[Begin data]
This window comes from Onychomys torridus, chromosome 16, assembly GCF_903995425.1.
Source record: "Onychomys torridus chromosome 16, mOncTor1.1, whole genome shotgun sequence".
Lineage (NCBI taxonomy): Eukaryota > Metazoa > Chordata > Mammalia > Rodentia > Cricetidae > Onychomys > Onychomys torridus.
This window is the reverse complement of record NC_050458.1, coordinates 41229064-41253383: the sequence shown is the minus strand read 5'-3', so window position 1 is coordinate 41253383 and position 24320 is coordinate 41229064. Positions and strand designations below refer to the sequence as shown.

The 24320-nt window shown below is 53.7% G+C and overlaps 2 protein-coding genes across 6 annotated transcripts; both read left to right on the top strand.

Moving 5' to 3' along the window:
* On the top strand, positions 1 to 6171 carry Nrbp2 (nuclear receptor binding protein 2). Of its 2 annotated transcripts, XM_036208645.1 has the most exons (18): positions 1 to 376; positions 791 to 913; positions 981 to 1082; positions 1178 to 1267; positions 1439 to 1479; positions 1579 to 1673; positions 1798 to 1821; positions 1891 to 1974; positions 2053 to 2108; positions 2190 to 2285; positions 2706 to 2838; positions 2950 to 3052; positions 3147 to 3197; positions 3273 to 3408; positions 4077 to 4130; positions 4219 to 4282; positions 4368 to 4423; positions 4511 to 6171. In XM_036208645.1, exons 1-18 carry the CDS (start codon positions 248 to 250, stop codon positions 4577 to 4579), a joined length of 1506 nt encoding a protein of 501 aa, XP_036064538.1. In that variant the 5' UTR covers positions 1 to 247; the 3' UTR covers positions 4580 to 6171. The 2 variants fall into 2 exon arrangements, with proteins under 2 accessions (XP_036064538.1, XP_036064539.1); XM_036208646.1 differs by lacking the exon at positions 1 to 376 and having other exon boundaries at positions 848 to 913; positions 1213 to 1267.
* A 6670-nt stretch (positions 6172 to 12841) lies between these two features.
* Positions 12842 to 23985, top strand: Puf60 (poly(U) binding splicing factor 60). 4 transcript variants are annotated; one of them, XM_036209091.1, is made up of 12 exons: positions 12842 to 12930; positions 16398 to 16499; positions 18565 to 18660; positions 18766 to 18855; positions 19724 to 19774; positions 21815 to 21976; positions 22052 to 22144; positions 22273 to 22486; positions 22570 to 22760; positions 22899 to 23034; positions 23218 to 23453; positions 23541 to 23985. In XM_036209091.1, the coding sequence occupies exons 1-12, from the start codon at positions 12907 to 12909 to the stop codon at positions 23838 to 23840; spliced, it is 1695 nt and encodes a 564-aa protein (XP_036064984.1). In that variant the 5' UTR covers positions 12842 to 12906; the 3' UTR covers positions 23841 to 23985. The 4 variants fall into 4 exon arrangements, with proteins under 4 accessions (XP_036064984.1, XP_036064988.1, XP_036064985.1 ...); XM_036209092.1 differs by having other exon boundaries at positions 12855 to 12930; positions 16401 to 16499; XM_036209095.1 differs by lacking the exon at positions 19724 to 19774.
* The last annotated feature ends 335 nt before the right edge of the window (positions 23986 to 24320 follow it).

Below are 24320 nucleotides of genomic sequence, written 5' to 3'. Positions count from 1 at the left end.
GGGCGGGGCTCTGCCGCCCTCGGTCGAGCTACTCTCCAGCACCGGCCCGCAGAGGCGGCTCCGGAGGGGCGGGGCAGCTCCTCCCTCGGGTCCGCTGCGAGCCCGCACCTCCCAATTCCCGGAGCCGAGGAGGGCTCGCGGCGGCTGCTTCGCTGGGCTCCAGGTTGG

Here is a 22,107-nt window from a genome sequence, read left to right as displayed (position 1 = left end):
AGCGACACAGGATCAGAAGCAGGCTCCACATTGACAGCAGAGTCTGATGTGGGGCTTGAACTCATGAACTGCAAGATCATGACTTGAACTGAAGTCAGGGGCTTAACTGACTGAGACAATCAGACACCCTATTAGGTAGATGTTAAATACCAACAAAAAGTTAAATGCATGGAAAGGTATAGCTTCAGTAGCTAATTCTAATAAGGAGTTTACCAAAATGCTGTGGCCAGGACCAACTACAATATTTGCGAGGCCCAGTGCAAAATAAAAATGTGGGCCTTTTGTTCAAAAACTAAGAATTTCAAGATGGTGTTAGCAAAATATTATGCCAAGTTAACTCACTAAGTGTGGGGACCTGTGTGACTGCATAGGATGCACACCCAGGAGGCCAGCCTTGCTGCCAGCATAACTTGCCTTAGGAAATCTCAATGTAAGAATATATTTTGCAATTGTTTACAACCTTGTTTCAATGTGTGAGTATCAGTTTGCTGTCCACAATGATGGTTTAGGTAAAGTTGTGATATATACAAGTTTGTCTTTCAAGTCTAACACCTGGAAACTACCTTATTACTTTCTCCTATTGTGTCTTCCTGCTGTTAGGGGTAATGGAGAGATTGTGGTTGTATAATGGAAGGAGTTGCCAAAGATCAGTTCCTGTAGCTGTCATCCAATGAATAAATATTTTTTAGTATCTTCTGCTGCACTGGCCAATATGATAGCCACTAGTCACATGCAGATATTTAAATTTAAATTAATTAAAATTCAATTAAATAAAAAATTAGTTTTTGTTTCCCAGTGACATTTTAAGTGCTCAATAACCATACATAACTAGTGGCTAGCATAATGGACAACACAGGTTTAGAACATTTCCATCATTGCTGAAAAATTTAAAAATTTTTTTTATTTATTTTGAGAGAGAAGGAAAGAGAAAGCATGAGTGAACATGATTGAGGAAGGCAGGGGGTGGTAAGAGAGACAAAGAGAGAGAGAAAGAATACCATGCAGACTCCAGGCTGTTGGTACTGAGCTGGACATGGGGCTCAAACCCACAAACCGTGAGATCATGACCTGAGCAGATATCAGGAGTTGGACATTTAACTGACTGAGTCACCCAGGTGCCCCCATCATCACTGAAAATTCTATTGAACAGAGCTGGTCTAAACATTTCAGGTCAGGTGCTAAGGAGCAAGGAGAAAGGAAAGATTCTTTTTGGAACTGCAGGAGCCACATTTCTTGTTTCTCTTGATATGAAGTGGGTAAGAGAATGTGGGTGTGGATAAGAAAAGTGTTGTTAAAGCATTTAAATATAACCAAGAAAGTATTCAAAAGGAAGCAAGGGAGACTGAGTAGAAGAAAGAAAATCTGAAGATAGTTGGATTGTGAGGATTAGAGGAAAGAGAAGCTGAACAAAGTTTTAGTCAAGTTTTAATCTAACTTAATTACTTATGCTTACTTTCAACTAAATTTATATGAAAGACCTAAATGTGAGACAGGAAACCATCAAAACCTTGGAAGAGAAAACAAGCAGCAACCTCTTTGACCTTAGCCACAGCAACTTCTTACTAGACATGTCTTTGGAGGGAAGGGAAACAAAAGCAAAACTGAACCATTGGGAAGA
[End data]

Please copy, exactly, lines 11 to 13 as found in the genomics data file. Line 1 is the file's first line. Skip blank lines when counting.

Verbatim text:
Below are 24320 nucleotides of genomic sequence, written 5' to 3'. Positions count from 1 at the left end.
GGGCGGGGCTCTGCCGCCCTCGGTCGAGCTACTCTCCAGCACCGGCCCGCAGAGGCGGCTCCGGAGGGGCGGGGCAGCTCCTCCCTCGGGTCCGCTGCGAGCCCGCACCTCCCAATTCCCGGAGCCGAGGAGGGCTCGCGGCGGCTGCTTCGCTGGGCTCCAGGTTGG

Here is a 22,107-nt window from a genome sequence, read left to right as displayed (position 1 = left end):